Archives For Games

Introducing the ArgData API

February 22, 2017 — 1 Comment

I have already written about my love for Microprose Formula One Grand Prix, so I won’t go into that again. But today is special, because it marks the 25th anniversary of me purchasing the game for the Amiga. Ah yes, on 22nd February 1992, a gawky twelve-year-old bought a game that would forever change his life! Good times!

To celebrate that momentous occasion, I figured that I should try to release some of the stuff I’m working on related to F1GP, and so here it is: ArgData!

The ArgData API allows you to edit a lot of things related to F1GP, such as car colors, driver performance, player horsepower levels and various settings. The full list of features is available both at ArgData’s own site, and at its¬†GitHub page. What the API does for you is provide a class library with helpful classes and methods for updating all sorts of data, so that you don’t have to know the exact byte location of stuff inside F1GP’s GP.EXE file.

As an example, this is how you would update the player’s (i.e., your) horsepower level, “cheating” to make you faster in a straight line than any of the AI cars ūüôā

var exeFile = GpExeFile.At(@"C:\Games\GPRIX\GP.EXE");
var writer = PlayerHorsepowerWriter.For(exeFile);
writer.WritePlayerHorsepower(999);   // default is 716, LOL

Surely you can agree with me that this¬†is easier than knowing that you should write the value 22,610 at byte position 19,848? Well, that’s one example, and I won’t go into too many details here regarding how the API is used, the other sites provide that information. There is even a reference section at the ArgData site. Lots of stuff in the documentation needs improving, but it’s a start… And this is just version 0.14 of the API, there’s still a bit of stuff that can and will be added.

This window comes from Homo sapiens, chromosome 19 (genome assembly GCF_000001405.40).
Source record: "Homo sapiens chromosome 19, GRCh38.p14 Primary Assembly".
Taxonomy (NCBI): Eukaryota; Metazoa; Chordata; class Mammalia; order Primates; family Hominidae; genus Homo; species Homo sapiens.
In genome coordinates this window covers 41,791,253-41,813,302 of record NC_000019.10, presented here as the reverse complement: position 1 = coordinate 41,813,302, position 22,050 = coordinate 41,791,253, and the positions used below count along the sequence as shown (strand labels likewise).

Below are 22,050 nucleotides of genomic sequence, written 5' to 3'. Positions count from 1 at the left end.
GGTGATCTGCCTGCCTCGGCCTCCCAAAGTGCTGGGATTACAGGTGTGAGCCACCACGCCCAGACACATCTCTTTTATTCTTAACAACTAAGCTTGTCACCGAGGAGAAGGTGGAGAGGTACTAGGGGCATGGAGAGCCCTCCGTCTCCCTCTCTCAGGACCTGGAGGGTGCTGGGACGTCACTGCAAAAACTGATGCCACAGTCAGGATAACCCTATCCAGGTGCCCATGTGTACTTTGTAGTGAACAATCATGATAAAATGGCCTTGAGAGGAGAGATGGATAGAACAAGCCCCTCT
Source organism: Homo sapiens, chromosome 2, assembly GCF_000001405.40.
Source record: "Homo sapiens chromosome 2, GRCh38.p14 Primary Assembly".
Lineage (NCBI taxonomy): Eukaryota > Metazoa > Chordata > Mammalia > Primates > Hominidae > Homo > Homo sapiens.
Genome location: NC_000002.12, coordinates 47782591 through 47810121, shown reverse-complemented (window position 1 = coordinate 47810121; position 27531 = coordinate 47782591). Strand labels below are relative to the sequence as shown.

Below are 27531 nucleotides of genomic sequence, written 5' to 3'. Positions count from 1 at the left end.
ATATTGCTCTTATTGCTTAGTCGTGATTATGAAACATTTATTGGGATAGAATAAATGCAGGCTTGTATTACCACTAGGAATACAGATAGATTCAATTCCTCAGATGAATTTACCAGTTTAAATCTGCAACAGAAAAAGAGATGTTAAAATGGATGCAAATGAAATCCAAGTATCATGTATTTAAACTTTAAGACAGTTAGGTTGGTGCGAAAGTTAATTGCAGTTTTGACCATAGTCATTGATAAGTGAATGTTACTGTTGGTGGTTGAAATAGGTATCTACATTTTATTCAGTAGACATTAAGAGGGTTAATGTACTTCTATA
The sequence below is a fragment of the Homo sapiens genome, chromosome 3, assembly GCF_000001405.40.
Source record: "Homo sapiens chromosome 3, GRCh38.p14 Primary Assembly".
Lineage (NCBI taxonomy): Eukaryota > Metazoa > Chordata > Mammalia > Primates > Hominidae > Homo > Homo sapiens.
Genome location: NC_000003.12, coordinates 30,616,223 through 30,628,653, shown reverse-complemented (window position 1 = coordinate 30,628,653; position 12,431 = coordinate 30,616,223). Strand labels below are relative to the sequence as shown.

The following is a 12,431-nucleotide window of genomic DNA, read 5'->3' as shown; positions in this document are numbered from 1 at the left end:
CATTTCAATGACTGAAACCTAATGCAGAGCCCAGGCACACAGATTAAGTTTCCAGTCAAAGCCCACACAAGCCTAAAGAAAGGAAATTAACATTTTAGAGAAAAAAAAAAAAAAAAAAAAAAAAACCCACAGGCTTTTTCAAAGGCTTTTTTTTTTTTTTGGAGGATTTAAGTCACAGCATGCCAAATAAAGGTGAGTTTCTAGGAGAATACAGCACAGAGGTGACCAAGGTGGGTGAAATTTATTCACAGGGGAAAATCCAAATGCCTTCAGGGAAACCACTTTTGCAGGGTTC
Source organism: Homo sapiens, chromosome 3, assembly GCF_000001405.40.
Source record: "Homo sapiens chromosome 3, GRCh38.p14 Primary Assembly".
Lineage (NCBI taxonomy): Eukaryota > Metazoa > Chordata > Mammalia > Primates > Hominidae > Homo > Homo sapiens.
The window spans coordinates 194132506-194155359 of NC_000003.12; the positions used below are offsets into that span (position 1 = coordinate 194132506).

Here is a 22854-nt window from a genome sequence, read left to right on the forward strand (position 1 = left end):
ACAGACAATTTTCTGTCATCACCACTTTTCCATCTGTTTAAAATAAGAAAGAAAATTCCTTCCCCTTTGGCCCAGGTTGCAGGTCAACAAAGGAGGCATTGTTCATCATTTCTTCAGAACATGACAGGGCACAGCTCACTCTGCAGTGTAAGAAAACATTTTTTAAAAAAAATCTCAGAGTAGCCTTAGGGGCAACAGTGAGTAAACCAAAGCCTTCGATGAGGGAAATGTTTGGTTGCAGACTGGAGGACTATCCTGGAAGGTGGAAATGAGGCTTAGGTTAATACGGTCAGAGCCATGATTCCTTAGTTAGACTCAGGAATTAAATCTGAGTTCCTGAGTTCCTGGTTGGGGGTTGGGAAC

On another note, there may (or may not) be some stuff related to the ArgData project that is worthy of future blog posts, so if I get around to it, maybe I will fill in some details here and there in due time. Build server setup, automated tests, publishing to NuGet, etc.

But until then, go ahead and grab ArgData from NuGet if you feel like it, and start messing around. To get started, you can follow the Quick Start guide and change the top of the color at the top of the sidepods to make the 1991 Jordan go from the one on the left to the one on the right. Fancy stuff, eh?



ArgData’s website:¬†
NuGet package:
GitHub source:


Only Sixty Percent Finished

October 31, 2013 — 1 Comment

In the days before the Internet, computer game reviews were written in dead-tree magazines. Naturally, magazines had to go to press a few weeks or so before they would appear in shops. So if a game was to be released for Christmas to cash in on season sales, the game had to be reviewed in magazines that were in the shops earlier in December. This may very well have meant that the game had to be sent to magazines to be reviewed as early as October or November. Game development, like most other sorts of software development, tends to go on until the very last moment. So what happened if a game wasn’t quite finished when it was time for reviews? Simple, hand the magazines an incomplete version!

Amiga Power reviewed Super Stardust in October 1994, long before any other magazines got to try it. Four yellow headers appear throughout the review. When rearranged, they spell out:


Quite why they left such an obvious clue to the fact that the reviewed game only contained three of five levels is a good question, perhaps to tease other magazines since they beat them to a review by several months.

Sensible World of Soccer fared similarly. Amiga Magazine Rack Рa website dedicated to scans of old Amiga magazines, and general keeper of knowledge Рtells the story:

The biggest reader backlash in Amiga Power’s history was due to reviewing the unfinished game Sensible World Of Soccer in AP44. It was awarded 95% and declared “The best Amiga game ever.”